Next, Dr. James Fries — whose major wellness expert credential is writing an article finding massive population-wide savings against a phony control group by getting a few diabetics to eat less fat — called this “an exemplary program” that “showed improvements in health behavior” leading to cost reduction. Yes, a few self-reported behaviors improved. We suspect the Boise teachers lied, because they clearly lied when they self-reported their smoking (only 2.5% admitted it) and drinking (only 20%).
But let’s assume they didn’t lie–meaning somehow they are different from everyone else when they complete workplace health assessments. Exercising three more minutes a day and eating 0.11 more fruits and vegetables/day cannot reduce health care costs at all, let alone by a third, especially when the employees became unhealthier overall.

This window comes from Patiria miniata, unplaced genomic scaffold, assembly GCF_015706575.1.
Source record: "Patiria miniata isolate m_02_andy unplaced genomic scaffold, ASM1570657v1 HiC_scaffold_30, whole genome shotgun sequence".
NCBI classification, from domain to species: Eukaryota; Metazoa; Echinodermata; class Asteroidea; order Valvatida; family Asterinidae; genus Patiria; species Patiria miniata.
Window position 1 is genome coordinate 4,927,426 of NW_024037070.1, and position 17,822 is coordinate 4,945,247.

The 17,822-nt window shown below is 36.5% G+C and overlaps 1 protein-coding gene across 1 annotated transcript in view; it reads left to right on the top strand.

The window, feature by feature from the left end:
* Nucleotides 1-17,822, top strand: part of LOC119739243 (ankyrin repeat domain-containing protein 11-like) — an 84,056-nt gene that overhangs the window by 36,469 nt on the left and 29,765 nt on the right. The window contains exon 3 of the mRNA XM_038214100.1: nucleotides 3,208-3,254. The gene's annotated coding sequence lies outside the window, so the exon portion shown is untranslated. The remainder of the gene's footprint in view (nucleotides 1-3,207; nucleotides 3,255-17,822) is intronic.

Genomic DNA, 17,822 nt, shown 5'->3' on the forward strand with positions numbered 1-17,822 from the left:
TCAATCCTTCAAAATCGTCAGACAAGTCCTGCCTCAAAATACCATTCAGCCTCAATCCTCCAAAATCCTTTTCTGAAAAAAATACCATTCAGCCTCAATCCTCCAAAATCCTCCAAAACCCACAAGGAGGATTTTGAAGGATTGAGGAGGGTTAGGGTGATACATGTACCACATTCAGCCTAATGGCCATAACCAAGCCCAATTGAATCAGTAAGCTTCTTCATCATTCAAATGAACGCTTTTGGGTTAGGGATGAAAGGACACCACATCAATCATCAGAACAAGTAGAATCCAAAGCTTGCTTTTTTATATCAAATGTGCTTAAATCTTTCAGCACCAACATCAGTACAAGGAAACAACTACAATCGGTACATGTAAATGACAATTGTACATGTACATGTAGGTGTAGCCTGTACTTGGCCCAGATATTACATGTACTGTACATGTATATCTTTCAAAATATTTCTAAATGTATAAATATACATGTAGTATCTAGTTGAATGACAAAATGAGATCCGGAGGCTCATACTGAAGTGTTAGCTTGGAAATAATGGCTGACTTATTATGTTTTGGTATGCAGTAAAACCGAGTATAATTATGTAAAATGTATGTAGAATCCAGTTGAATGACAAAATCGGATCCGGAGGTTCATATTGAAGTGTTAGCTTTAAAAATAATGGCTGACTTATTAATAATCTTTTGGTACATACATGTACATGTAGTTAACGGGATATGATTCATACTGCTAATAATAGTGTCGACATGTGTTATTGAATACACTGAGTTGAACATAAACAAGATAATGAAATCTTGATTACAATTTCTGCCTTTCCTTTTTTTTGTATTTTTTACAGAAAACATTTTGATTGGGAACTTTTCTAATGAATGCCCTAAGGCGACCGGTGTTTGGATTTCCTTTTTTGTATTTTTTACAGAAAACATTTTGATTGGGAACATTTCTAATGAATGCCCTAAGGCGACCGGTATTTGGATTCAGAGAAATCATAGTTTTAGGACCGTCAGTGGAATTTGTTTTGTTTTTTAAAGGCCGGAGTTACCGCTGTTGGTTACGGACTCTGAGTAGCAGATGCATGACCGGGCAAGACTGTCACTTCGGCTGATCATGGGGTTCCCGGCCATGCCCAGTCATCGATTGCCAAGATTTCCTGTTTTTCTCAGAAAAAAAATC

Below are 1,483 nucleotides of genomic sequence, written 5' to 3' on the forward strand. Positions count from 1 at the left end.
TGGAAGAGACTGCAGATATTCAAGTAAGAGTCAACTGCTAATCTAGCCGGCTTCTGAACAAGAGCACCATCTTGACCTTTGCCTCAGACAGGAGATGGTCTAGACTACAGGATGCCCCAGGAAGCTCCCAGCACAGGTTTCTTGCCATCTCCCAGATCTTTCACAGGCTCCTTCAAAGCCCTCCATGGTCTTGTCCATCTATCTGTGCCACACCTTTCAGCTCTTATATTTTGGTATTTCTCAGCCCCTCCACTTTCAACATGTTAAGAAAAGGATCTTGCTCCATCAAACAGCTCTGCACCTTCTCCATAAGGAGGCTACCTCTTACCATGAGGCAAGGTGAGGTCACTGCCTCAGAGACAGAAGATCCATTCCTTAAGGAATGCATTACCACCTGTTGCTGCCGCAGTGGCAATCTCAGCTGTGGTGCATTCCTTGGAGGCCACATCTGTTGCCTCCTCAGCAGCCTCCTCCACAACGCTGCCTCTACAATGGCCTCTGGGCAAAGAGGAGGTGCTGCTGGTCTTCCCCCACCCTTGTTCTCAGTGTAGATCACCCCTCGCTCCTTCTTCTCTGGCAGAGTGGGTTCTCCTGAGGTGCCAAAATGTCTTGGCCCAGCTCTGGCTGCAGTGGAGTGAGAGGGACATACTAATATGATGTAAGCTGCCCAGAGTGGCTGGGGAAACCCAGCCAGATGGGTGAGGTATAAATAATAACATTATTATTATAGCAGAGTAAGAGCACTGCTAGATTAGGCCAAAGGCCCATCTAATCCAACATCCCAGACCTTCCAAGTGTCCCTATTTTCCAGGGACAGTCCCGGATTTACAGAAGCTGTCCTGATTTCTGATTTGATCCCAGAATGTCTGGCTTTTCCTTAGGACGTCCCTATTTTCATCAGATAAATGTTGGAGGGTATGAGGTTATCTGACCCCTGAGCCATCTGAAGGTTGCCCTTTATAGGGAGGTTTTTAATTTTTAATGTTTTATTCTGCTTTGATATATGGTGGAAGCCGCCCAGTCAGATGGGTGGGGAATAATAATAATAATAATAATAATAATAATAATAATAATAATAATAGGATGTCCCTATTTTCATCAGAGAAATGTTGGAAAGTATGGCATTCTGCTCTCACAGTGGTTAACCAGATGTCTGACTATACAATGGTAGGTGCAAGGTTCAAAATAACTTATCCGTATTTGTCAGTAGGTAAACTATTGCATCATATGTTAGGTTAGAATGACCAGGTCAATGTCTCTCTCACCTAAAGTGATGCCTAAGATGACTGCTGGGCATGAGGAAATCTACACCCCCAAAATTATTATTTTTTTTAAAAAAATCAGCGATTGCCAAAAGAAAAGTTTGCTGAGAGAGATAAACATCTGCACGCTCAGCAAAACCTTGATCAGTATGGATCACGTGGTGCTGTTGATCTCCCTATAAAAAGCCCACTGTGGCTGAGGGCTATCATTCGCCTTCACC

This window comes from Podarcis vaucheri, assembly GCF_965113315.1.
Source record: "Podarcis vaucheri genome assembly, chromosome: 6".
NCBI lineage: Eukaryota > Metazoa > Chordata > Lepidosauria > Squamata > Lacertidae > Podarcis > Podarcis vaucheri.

This statement would therefore qualify as a mistake, assuming Dr. Fries is not bright enough to already realize it is wrong. If Dr Fries doesn’t retract it now that he knows it’s wrong, it becomes a lie.
That brings us to Steve Aldana. He has been caught lying many times, including this example where he accidentally told the truth before retracting it. (He and his friends burn a lot of time trying to explain away instances in which have to explain why they accidentally told the truth but didn’t really mean it.)
His biggest lie is his discussion of regression to the mean. Compare his quote to his application. First, the quote, which shows he is actually familiar with the concept: